Long Island GOP Rep. Peter King’s plan to hold national hearings on the “radicalization” of U.S. Muslims was coolly dismissed by Mayor Michael Bloomberg yesterday, as New York Islamic groups decried what some see as the specter of McCarthyism.
King, the new chairman of the Homeland Security Committee, vowed to hold the hearings in an editorial published in Friday’s Newsday.
Bloomberg, responding to a question about the “McCarthy-type” hearings, said: “I don’t happen to agree with him that it’s necessary or appropriate.”
Later, a mayoral spokesperson said Bloomberg opposed McCarthy-style hearings, but did not indicate whether he thought the hearings themselves were a bad idea. Bloomberg was unavailable to clarify his statement, the spokesman said.
The Muslim American community, however, views the intended hearings as hate mongering with troubling historical precedents.
In the editorial, King said he knew of knowledge of imams advising young men not to cooperate in investigations into suicide bomber recruitment.
“I will do all I can to break down the wall of political correctness and drive the public debate on Islamic radicalization,” King wrote.
Sarab Al-Jijakli, a founder of the New York Arab American Network of Professionals, said security is important, but not through racial profiling.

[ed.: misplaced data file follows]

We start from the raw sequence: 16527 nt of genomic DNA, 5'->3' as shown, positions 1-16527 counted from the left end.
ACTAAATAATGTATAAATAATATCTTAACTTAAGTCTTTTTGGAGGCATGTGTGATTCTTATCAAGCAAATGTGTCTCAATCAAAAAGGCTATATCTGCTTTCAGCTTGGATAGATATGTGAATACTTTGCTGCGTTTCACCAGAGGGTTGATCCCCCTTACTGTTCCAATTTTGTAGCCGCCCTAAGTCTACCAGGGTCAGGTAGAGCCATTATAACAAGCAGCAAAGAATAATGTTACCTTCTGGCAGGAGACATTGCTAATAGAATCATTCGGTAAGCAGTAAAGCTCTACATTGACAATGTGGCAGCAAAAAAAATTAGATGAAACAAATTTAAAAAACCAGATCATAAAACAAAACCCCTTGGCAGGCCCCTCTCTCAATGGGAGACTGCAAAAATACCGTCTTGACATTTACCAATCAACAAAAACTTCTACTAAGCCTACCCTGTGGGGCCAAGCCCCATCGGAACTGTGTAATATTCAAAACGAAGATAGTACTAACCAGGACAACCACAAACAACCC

“I would ask him to provide proof before he makes these statements and to show evidence of why these hearings are necessary,” Al-Jijakli said.
King did not respond to an amNewYork request for comment. King’s editorial has sparked a wider debate on blogs, including whether the hearings show strains of 1950s red-baiting. His call follows fresh concerns about homegrown Islamic terrorism in the aftermath of episodes such as the botched Times Square bombing in May.
Still, targeting a specific religious group “sets back legitimate efforts in the community to work with law enforcement to ensure the security of the country,” said Amina Rubin, spokeswoman for the Council on American Islamic Relations.
The hearings have “a very disturbing comparison to McCarthyism and what happened to Japanese Americans,” in World War II, said Linda Sarsour, director of the Arab American Association of New York.
Sarsour suspects that King’s comments are politically motivated to stir up a sector of the Republican base.
“He doesn’t represent much of a Muslim American constituency, which is why he has the chutzpah to do this,” she said.
With Erik Ortiz